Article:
We are so predictable! We get fearful, impatient, and seek our own wellbeing. I was ready to throw caution to the wind, give up my patient and humble spirit and quit trusting God.

Thankfully 1 Samuel reminded me this morning that God is ultimately in control. I am called to wait on the Lord, be patient and have faith.

This is not about me. It is a season. Masks are important where we live. We are taking extra precaution for my husband’s work, our family, and to teach our children to follow recommendations for our own safety and for those we care for. All these things I can give to God.

My frustrations and rebellions will only hurt me and my family. God is in charge of this pandemic. I want to throw in the towel. God calls me to trust in Him.

So, I’m holding the towel!

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~ Written by Tabby McMonagle

I don’t want to brag but I am an expert on being oblivious. It is human nature to be self consumed and society encourages it. Being oblivious feels comfortable. I was so oblivious I was oblivious to being oblivious.

For years in my oblivion, I was running the show in my Christian walk. I believed I was allowing God to be in charge. The fact was I saw God as my puppet and I held the strings. I told Him what to do and how to serve me.

One day I found an old journal. As I flipped through the pages, I watched my prayers go from humble fervent requests to micromanaged demands. I realized my daily Jesus time routine went from something I enjoyed and needed to a reason I deserved God’s love.

One day it all came together. All the little hints turned into a picture that I then recognized as myself. It was not the picture I had in my mind. I was an ugly prideful twit. I had to repent and ask God to help me.

My Heavenly Father began to readjust my thinking in my times of prayer. Slowly but surely, He held up the mirror. I could only see a little piece at a time.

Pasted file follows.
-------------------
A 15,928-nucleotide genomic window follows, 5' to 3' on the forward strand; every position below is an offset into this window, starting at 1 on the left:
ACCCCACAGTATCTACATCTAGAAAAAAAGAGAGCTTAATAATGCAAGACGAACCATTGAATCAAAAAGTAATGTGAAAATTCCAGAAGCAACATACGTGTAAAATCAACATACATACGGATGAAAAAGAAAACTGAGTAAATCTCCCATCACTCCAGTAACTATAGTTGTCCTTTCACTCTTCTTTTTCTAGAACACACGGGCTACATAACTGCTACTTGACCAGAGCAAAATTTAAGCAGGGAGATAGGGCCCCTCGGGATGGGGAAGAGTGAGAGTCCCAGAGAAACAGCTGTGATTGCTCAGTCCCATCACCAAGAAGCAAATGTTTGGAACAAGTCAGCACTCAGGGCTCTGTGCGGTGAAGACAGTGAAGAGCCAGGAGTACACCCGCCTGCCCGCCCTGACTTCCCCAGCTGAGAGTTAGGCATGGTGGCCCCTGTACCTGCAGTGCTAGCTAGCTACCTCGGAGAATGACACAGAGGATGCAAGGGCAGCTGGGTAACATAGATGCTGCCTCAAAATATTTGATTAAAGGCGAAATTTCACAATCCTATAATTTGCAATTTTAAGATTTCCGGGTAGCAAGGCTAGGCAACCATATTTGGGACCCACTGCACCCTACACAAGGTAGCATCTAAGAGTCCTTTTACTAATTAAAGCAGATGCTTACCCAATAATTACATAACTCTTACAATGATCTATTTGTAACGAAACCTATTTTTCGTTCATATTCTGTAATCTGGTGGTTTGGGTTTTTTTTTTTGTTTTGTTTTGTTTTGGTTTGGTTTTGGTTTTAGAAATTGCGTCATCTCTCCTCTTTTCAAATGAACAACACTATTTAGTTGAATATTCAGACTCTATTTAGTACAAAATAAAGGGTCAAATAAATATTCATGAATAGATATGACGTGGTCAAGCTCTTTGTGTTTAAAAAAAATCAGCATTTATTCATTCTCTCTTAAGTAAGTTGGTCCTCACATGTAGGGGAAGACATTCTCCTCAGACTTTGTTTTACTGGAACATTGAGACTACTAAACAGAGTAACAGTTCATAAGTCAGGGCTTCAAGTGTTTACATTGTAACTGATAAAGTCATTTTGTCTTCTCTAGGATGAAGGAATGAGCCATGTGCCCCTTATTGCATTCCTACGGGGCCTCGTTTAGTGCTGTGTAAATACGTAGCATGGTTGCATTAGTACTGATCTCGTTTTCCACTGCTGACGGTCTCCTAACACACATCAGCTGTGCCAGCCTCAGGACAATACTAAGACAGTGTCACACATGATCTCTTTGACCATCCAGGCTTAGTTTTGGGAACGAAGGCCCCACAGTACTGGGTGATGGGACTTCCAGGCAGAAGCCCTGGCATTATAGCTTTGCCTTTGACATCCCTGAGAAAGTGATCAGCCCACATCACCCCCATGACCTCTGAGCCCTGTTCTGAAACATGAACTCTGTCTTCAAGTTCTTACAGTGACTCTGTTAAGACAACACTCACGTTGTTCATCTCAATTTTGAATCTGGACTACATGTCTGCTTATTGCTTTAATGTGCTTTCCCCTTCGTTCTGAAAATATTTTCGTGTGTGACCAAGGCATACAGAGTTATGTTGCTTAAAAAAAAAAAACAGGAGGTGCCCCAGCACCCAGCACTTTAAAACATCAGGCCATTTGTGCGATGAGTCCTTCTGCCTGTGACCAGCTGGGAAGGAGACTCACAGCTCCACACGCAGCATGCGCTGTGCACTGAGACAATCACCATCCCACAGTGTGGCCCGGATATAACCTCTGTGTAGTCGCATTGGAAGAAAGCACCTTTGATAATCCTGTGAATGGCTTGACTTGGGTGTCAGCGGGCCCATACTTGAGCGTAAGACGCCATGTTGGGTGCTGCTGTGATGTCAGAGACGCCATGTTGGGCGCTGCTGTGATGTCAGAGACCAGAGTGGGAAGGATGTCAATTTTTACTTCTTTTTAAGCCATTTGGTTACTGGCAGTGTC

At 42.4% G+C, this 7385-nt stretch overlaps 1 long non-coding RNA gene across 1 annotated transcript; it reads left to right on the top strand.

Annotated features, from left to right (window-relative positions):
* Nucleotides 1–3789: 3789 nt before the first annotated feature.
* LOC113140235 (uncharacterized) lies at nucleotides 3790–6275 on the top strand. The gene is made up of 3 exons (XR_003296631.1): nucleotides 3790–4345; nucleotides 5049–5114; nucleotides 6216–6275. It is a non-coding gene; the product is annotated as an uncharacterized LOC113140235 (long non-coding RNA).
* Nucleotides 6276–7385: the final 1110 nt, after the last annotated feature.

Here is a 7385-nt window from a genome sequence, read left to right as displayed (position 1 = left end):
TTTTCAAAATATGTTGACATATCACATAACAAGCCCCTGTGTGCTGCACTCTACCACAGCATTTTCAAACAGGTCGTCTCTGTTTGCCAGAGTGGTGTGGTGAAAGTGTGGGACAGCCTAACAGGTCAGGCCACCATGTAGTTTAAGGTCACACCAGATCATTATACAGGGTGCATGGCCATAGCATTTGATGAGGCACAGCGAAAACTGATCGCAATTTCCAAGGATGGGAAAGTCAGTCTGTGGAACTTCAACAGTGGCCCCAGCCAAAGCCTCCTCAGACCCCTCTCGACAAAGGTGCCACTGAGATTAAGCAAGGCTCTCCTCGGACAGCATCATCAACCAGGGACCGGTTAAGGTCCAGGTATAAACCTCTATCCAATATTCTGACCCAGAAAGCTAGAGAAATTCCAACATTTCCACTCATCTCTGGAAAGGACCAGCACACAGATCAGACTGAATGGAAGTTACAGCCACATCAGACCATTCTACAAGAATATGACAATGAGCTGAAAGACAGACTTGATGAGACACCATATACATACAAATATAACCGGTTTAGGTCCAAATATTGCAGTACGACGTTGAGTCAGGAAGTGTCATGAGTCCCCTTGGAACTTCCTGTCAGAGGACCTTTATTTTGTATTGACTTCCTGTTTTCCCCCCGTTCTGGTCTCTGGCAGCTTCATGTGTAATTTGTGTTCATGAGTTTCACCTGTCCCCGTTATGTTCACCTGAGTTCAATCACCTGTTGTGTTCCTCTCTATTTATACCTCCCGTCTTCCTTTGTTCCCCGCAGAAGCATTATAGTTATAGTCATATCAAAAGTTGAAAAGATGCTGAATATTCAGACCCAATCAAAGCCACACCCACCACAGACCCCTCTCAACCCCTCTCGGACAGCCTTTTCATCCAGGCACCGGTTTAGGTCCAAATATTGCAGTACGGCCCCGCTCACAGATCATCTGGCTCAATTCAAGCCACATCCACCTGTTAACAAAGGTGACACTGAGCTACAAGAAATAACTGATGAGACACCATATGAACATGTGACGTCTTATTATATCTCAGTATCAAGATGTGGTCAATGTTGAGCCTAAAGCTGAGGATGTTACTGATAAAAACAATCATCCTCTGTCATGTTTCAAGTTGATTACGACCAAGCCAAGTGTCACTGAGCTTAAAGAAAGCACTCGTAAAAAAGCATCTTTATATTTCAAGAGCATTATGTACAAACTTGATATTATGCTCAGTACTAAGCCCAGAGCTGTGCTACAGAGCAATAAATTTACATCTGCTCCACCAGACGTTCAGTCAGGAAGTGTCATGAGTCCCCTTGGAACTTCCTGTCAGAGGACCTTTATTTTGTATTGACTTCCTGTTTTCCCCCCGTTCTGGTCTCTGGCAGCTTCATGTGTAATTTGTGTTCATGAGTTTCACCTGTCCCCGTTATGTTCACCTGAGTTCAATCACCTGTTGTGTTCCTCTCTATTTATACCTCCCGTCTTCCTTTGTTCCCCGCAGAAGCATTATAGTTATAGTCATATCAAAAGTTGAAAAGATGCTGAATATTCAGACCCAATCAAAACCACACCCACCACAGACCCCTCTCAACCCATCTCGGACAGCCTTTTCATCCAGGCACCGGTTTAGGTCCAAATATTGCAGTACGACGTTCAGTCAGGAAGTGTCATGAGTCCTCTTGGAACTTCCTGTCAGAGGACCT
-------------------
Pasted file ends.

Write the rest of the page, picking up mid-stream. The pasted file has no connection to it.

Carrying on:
I’d like to say I did this willingly and all went well and quickly. It did not. I was ashamed of what I saw and who I had become. I wept bitterly, and had a long pity party.

In attempts to fix myself, I allowed lies from the devil to comfort me. I began to believe I’d never be enough for God. I stopped writing. I even stopped praying. I was mad and hurt, but I still made feeble attempts to seek HIm.

One night I woke up and heard the words “God doesn’t want to hear what I have to say.” I realized that was the lie I had been clinging to.

I repented. I asked God to help me be a servant like Him. I surrendered myself up to His work and asked Him to transform me. I couldn’t do it myself.

With God’s help I am stepping out of being oblivious to become more self-aware for God’s glory. Won’t you join me and ask God to continue His good work in you?

Humble us, Lord, that we may receive Your grace.

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~ Written by Viki Rife

The past few weeks have been hard as we’ve watched racial tensions escalate around our country. There are no words to express the range of emotions we are all experiencing. It seems like everyone has ideas about how the situation should be handled.